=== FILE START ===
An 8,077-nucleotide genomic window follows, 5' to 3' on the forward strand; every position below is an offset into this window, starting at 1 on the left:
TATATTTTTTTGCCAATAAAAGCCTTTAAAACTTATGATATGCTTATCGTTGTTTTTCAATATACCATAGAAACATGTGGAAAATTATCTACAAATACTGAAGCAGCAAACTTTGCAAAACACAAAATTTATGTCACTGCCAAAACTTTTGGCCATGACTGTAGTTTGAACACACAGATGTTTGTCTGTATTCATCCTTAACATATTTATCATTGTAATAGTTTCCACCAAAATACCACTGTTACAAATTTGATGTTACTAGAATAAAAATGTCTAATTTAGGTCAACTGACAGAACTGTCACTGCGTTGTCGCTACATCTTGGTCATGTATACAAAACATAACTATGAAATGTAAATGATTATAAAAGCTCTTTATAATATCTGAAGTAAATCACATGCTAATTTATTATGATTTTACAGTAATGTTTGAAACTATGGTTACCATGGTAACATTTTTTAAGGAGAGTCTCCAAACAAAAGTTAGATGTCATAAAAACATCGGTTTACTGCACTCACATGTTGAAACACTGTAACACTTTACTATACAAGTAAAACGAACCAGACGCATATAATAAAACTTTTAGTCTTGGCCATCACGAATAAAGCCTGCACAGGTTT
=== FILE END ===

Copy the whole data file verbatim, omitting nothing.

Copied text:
An 8,077-nucleotide genomic window follows, 5' to 3' on the forward strand; every position below is an offset into this window, starting at 1 on the left:
TATATTTTTTTGCCAATAAAAGCCTTTAAAACTTATGATATGCTTATCGTTGTTTTTCAATATACCATAGAAACATGTGGAAAATTATCTACAAATACTGAAGCAGCAAACTTTGCAAAACACAAAATTTATGTCACTGCCAAAACTTTTGGCCATGACTGTAGTTTGAACACACAGATGTTTGTCTGTATTCATCCTTAACATATTTATCATTGTAATAGTTTCCACCAAAATACCACTGTTACAAATTTGATGTTACTAGAATAAAAATGTCTAATTTAGGTCAACTGACAGAACTGTCACTGCGTTGTCGCTACATCTTGGTCATGTATACAAAACATAACTATGAAATGTAAATGATTATAAAAGCTCTTTATAATATCTGAAGTAAATCACATGCTAATTTATTATGATTTTACAGTAATGTTTGAAACTATGGTTACCATGGTAACATTTTTTAAGGAGAGTCTCCAAACAAAAGTTAGATGTCATAAAAACATCGGTTTACTGCACTCACATGTTGAAACACTGTAACACTTTACTATACAAGTAAAACGAACCAGACGCATATAATAAAACTTTTAGTCTTGGCCATCACGAATAAAGCCTGCACAGGTTT